There was an initial reluctance from some drivers to the system being installed but, says Wren, it is all about communication.

“We did initially provide drivers with a league table [based on driver performance], but we had problems over whether somebody who was driving for 30 hours, and had three safety events, was better than somebody who drove 10 hours and had one,” he says.

“There were arguments both ways so we just decided to withdraw that feature.”

Good driver performance can still be rewarded, however. Wren explains: “We have quarterly awards for employees – the ‘Value Awards’ – and one of those values is conscientiousness so drivers can be nominated based on their driver score.”

A consistently poor safety score, speeding events or a combination of both will be investigated and, if deemed necessary, will be taken further.

One of the organisation’s charitable objectives however, is helping people back into work. Wren explains: “We often try to recruit people who find it hard to find work elsewhere.”

It means there are no predetermined restrictions on prospective employees who might drive in the course of their work.

“We deal with people on a case-by-case basis,” says Wren. “We don’t stipulate if you have this many points on your licence we won’t employ you.”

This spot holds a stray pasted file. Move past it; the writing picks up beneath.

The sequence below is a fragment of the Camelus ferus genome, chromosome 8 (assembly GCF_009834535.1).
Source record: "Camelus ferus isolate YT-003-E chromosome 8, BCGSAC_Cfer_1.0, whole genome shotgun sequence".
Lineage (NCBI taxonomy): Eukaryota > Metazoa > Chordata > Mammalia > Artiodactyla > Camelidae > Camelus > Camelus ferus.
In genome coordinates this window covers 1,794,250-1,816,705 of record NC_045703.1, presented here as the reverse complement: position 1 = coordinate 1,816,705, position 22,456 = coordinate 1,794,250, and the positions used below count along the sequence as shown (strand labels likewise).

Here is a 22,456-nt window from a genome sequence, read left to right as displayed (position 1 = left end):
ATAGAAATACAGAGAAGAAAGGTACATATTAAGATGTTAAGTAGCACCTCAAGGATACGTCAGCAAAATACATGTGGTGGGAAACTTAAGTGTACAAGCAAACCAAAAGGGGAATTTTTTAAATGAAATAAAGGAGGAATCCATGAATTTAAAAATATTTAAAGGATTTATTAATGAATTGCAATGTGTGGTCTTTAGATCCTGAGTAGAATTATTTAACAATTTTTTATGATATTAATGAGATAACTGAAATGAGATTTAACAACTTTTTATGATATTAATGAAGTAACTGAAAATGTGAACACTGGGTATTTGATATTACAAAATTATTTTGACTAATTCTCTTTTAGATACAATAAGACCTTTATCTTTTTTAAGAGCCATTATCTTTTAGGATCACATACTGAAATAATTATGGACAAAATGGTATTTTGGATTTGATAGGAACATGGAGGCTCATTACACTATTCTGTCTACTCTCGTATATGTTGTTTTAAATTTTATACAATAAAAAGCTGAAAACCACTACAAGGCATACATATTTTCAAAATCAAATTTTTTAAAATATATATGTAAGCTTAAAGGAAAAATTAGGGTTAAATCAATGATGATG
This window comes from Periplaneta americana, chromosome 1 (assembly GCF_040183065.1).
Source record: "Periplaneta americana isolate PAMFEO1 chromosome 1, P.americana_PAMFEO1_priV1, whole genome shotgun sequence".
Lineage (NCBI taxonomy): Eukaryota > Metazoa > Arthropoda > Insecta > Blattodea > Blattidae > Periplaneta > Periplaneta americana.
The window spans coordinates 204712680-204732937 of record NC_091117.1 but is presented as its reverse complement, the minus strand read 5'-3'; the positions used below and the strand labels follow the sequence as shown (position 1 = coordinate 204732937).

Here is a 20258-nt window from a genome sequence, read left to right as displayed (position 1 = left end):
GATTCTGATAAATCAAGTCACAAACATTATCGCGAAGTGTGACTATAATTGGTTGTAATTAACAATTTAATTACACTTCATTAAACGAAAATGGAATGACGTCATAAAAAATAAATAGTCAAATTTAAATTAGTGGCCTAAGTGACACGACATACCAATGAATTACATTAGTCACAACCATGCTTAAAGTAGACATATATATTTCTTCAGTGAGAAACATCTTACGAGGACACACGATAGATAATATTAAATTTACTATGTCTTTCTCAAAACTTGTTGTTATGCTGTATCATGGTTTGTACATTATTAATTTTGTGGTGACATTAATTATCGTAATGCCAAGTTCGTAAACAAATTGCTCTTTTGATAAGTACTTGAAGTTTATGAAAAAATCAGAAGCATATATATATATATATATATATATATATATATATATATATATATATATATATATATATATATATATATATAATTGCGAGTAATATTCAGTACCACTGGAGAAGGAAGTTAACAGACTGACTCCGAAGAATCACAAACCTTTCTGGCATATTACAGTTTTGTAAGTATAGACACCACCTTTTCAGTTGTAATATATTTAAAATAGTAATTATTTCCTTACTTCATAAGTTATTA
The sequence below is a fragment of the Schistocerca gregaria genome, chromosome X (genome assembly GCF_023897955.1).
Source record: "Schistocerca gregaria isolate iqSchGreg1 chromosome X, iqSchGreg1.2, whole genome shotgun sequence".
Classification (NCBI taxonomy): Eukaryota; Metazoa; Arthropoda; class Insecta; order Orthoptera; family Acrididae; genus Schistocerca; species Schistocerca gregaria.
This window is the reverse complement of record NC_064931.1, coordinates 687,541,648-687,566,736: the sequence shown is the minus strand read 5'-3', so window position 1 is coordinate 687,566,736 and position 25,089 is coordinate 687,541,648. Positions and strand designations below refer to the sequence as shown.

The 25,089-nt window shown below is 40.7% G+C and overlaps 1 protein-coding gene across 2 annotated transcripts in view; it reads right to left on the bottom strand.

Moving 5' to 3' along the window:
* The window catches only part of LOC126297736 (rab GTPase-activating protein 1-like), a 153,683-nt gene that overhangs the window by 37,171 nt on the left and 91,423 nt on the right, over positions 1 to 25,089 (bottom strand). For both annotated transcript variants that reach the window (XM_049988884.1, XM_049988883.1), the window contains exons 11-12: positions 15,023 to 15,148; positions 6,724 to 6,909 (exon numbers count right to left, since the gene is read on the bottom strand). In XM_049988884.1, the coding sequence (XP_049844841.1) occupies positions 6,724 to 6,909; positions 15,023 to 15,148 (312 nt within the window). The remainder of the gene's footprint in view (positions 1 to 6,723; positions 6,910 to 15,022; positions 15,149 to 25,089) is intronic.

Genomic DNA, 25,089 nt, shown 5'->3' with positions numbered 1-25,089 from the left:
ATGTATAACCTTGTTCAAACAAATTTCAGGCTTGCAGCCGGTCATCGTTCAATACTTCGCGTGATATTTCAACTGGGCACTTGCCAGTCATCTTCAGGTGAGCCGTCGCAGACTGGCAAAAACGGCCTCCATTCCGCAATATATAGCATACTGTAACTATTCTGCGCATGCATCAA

Nevertheless, for duty of care purposes licences are checked through a licence checking company at the start of employment and regularly thereafter.

Wren continues: “We would similarly employ somebody who has been driving for less than 12 months and we employ people under the age of 25 to drive; we don’t have any restrictions like that. We want to give them the opportunity, to trust people unless they give us reason to do otherwise.”

Naturally, that would suggest a lofty insurance premium to pay, with the organisation’s potential for greater exposure to risk. But, its use of telematics has more than helped keep that in check. Wren says: “We had a huge reduction in our insurance premium.”

Wren told Fleet News it had seen a 26% fleet insurance premium saving from 2015/16 to 2016/17, reduced car damage as a result of fewer collisions, which has cut vehicle downtime resulting in HILS providing an even more reliable service, and more accurate arrival times being given to customers as managers can check the exact location of drivers via the tele-matics service and drivers can advise of any delays.